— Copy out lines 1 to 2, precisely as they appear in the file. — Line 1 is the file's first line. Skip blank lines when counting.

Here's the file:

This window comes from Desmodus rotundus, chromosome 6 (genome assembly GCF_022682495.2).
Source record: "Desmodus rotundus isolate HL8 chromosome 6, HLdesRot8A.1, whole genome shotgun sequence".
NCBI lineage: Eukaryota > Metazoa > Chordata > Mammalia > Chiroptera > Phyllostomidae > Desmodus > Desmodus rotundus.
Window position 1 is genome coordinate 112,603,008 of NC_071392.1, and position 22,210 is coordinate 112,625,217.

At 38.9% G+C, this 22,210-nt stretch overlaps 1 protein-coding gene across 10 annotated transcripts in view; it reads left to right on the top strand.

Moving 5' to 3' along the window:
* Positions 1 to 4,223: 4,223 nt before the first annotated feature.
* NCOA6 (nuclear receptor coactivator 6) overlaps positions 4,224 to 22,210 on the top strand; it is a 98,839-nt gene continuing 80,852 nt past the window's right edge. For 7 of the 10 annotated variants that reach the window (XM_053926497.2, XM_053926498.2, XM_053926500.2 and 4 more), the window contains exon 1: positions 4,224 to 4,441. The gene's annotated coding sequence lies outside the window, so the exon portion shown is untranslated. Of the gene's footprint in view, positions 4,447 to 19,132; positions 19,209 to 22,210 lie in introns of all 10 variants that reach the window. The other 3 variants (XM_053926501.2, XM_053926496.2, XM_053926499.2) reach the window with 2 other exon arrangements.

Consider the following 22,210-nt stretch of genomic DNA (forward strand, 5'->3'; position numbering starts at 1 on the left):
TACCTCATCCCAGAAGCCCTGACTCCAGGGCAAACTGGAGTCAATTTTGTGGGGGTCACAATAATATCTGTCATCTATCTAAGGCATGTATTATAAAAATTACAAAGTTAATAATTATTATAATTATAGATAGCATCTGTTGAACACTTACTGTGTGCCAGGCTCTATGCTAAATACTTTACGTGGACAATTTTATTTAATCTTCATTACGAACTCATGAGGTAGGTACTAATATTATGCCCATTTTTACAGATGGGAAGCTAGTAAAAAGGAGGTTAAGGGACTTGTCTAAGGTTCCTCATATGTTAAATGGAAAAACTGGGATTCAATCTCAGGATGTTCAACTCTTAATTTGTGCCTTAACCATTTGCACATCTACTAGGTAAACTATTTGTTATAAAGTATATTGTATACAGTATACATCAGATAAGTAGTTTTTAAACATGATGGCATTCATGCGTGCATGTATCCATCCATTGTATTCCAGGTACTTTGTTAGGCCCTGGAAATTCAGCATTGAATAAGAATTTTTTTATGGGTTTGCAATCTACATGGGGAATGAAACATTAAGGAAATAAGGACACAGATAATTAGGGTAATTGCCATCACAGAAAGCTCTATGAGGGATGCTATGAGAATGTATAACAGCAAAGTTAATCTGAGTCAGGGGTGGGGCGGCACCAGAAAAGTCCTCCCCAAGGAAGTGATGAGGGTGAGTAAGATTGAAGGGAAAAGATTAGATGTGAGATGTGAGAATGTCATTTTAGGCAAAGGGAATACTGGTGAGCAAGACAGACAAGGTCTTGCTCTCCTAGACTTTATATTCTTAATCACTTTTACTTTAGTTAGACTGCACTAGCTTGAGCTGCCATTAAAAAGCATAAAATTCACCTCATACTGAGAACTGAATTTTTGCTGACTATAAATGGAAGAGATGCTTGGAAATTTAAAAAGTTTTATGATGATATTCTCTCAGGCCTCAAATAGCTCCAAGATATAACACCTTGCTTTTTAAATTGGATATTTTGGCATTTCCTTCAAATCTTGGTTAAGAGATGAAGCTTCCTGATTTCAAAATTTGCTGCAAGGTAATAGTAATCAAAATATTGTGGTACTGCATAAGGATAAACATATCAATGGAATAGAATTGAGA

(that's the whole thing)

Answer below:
This window comes from Desmodus rotundus, chromosome 6 (genome assembly GCF_022682495.2).
Source record: "Desmodus rotundus isolate HL8 chromosome 6, HLdesRot8A.1, whole genome shotgun sequence".